Great circle path between Haverford West and Trondheim
Click for larger version

Ask anyone in southern or central England where Norway is, and they will point vaguely towards the East – but that isn't really the relative position of the countries. On a map, yes – but the Earth is a globe and migrating birds follow a path known as a “great circle route” from one point to another. This map plots the great circle route from west Wales to eastern Norway, and shows how displaced birds trying to get “home” from there would start off by flying in a northerly direction.

I mentioned the film-star looks and certainly there is a touch of the Scarlett Johanssons about Elin. (Well, maybe not but I wanted to include a pic of SJ in skimpy nightwear – and so would you if you could think of an excuse as convoluted as this one! And anyway, despite the surname she's no more Swedish than I am.) But I digress... Female ospreys are not as attached to their region of origin as males, and will check out potential mates and nest sites wherever they encounter them.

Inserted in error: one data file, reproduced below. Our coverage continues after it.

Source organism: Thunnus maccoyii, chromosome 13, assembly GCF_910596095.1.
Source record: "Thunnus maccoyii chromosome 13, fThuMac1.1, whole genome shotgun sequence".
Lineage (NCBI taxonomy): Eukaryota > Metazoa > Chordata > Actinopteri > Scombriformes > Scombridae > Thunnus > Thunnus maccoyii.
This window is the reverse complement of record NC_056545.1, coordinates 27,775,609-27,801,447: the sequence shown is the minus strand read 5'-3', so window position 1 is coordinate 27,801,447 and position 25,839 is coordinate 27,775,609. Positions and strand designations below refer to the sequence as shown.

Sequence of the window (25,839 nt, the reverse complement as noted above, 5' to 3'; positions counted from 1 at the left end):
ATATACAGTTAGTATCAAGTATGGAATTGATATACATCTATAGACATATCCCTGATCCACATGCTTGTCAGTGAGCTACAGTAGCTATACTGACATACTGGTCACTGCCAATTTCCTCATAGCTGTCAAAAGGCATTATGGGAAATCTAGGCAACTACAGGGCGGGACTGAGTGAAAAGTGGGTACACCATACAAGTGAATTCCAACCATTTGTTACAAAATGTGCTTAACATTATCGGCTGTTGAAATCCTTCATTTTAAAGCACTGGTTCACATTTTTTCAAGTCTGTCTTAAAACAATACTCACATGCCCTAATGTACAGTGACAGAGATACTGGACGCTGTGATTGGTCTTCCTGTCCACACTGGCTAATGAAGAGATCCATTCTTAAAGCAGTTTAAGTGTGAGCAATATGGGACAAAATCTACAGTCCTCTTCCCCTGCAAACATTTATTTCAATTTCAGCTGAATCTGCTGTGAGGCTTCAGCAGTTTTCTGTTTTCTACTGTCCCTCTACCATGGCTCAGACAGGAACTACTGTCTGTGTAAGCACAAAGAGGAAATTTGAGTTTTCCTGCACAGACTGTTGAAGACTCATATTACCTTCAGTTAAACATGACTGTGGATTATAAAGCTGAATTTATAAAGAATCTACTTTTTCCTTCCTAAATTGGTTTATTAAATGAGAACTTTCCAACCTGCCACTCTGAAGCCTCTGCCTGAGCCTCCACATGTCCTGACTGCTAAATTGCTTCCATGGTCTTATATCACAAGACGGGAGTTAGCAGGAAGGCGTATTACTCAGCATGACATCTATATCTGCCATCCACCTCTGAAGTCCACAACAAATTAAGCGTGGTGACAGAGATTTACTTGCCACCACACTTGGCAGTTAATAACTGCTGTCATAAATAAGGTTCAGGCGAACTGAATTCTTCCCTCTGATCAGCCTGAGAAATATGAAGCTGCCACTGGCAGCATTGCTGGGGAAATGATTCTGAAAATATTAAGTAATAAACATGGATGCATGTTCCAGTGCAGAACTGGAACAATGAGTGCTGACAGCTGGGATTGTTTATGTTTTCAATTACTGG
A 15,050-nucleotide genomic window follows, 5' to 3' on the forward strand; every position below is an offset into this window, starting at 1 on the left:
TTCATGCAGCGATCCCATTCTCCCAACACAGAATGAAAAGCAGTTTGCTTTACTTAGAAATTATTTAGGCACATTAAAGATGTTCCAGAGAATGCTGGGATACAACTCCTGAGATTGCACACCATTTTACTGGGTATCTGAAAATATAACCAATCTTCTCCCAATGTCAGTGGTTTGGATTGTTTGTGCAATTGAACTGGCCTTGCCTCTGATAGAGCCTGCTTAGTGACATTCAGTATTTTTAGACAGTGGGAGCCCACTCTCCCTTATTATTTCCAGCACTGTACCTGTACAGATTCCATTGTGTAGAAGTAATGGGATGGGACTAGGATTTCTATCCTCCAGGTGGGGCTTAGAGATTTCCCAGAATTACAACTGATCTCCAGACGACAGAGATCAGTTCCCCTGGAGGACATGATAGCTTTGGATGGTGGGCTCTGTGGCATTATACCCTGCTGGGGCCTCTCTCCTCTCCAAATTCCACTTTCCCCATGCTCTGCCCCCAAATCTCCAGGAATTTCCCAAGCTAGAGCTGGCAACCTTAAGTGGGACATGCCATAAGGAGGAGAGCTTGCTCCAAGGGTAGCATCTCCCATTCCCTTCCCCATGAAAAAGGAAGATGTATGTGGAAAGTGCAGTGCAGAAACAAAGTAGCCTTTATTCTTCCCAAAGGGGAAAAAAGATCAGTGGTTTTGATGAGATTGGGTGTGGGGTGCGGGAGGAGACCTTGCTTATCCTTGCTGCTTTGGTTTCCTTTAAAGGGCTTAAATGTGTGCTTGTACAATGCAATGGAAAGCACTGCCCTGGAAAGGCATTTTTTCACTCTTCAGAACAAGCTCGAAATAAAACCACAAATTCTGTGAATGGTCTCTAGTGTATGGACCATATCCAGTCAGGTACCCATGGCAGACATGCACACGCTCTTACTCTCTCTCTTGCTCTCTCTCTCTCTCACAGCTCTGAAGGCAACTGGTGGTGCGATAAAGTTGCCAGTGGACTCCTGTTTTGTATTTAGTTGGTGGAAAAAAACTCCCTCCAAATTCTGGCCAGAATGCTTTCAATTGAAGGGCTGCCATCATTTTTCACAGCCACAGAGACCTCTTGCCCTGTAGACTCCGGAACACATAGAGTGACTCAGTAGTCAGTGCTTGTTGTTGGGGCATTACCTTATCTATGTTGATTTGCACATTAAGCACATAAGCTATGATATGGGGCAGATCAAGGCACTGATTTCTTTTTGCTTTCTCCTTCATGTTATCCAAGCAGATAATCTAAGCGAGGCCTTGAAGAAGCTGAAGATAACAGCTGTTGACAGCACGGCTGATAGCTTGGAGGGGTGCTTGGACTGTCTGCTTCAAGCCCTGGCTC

It looks like Elin is doing exactly that.

How old is Elin?

It's very difficult to tell the age of an osprey, just by observation.  They don't have any overt physical characteristics that give it away.  The best clues may come from behaviour and demeanour, coupled with a judicious amount of deduction.

The consenus seems to be that she's a mature female, but still fairly young - perhaps three or four years old.

An attached female (one with a mate and an established nest somewhere) when returning from migration, might be expected to head straight for "home".  Elin, on the other hand, has been taking in the sights for several weeks - it doesn't look like she's in any hurry to get anywhere.  This indicates that she is unattached and fancy-free, and could probably be persuaded to pose in a leopard-print leotard if the deal was right.